Nintendo's been infamously slow to bring games to the lucrative mobile market, but its ventures are finally paying off. Nintendo's mobile games have generated $1 billion in lifetime revenue across the App Store and Google Play—but interestingly, the games based on its lesser-known properties are the huge money makers. Mario's mobile games practically earn crumbs.
Mobile app data site SensorTower reported Nintendo's success in the mobile game space earlier today. Nintendo currently has six games available for download: Fire Emblem Heroes, Animal Crossing: Pocket Camp, Dragalia Lost, Mario Kart Tour, Super Mario Run, and Dr. Mario World. The apps have amassed 452 million downloads worldwide. In terms of revenue, Fire Emblem Heroes is far and away Nintendo's biggest mobile money-maker. The strategy spin-off has brought in $656 million through January 26, 2020, which is 61% of Nintendo's mobile revenue. Nintendo's second most profitable mobile game is Animal Crossing Pocket Camp, which has brought in $131 million so far.
Fire Emblem and Animal Crossing aren't small franchises: Fire Emblem: Three Houses is a big seller on the Switch, and social media is practically salivating for Animal Crossing New Horizons. But Mario and his pals are inarguably some of pop culture's most recognizable icons, and Mario's games sell millions by association. Despite that strong link, Mario's mobile games only make up a fraction of Nintendo's revenue on iOS and Android. Why is that?
We already know the answer for Super Mario Run, which stumbled as soon as it shot out of the starting gate in December 2016. Millions of players downloaded the cleverly built auto-runner for free, then were incensed when they learned the entire game cost $9.99. Ironically, Nintendo wished to avoid the "gacha" monetization mechanics that define mobile games by asking for a price (almost) up front. People rebelled, and Super Mario Run remains Nintendo's second-lowest mobile earner at $76 million to date.
Mario Kart Tour is doing significantly better with $86 million earned since the racer's September 2019 debut. That's still a bit low, considering the phenomenally popular Mario Kart brand. Mario Kart Tour's shameless monetization mechanics might be part of the reason it doesn't earn anything close to Fire Emblem Heroes. Unlike Super Mario Run, Mario Kart Tour's monetization methods feature gacha mechanics galore. You pull new racers and karts by spending hard currency ("Gems," in this instance), and there's even a Gold Pass subscription service that lets you access perks like 200cc races.
Nobody wanted to pay $9.99 to play Super Mario Run, but Nintendo might've swung too hard in the opposite direction with Mario Kart Tour. Everyone expects a certain level of gacha mechanics in mobile games, but a lot of bad press lingers over Mario Kart Tour's Gold Pass and low draw rates for popular characters. Players have a 1% chance of drawing Mario—the Mario Kart series' title character!—as a racer. And since rarer racers have special abilities, there's a valid argument that Mario Kart Tour is "pay to win."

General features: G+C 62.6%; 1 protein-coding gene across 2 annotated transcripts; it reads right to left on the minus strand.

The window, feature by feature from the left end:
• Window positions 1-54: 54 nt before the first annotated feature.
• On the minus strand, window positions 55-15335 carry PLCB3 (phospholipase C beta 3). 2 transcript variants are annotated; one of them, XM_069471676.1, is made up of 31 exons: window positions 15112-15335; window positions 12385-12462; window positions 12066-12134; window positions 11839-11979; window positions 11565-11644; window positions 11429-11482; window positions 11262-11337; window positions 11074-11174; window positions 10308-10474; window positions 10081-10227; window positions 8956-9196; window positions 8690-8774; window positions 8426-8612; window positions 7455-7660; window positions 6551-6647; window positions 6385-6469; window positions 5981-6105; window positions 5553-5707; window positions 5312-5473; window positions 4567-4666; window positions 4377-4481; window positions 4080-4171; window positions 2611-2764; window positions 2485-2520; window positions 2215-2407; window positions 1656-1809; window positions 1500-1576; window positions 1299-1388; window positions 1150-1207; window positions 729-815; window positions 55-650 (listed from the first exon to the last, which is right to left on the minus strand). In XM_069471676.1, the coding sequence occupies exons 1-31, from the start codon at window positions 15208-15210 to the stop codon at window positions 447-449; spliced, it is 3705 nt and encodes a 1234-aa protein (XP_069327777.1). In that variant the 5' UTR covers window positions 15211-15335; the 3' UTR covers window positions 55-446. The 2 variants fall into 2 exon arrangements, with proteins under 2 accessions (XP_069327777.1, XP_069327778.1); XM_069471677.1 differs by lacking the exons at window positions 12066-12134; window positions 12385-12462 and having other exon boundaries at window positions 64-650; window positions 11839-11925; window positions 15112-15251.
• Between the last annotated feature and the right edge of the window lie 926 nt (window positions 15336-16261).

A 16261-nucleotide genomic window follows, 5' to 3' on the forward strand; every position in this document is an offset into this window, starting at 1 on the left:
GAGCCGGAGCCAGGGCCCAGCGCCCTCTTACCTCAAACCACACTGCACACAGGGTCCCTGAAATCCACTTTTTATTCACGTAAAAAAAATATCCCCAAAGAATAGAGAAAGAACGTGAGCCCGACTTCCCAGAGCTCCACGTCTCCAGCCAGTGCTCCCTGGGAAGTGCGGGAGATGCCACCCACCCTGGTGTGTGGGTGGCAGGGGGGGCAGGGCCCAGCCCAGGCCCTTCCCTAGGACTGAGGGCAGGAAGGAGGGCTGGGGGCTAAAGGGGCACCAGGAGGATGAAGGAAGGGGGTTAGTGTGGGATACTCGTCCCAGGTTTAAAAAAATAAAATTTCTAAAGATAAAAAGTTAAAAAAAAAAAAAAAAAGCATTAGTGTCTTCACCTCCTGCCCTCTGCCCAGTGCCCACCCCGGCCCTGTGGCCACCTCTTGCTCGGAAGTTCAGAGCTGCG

All that negative discourse around Mario Kart Tour put dedicated Mario Kart fans off the game early—and that's on top of the not-so-appealing prospect of playing a Mario Kart game with touch screen controls. That leaves casual fans who download Mario Kart Tour because they enjoy having the odd race with friends at parties, or they remember how much they loved playing Mario Kart 64 as a kid. These players aren't the kind who stick around, nor are they likely to get invested enough to spend money on Gems for new racers and karts.
What's with Fire Emblem Heroes' crazy earning power, then? It has gacha mechanics. Why does it continue to rake in big dosh while Mario straggles?
Part of the appeal is Fire Emblem Heroes is simply fun to play. Though its maps aren't anywhere near as complicated as what you'll find in a full Fire Emblem release, you can still expect a good challenge. (Or so our venerable Editor-in-Chief and dedicated Fire Emblem Heroes player Kat Bailey tells me.) Additionally, Fire Emblem: Heroes' "strategy lite" gameplay is well-suited for touch screens, unlike Mario Kart Tour's awkward steering.
Fire Emblem's cast of millions also guarantees there's always someone interesting to pull in Heroes. Nearly every Fire Emblem character has a cool design and a detailed story to go with them, and every Fire Emblem fan has their favorites. Whenever Nintendo runs an event promising those favorites, fans eagerly throw their orbs into the Heroes' gacha machine. By contrast, who wants to spend actual money for a 0.3% chance to pull Metal Mario in Mario Kart Tour? What's his backstory? "He's Mario, and he's metal." Hey, that's great. Good for him.
Nintendo's found success in the mobile gaming space, but it's strange how it owes its new fortune to a pack of teenagers with swords instead of the plumber it's relied on for so many years. Goes to show how strange and unpredictable the mobile space can be. I'm curious to see if Nintendo will find ways to rev up Mario Kart Tour's money-making potential, or if it's content to let Fire Emblem Heroes do the heavy lifting while Mario Kart Tour continues to putter along.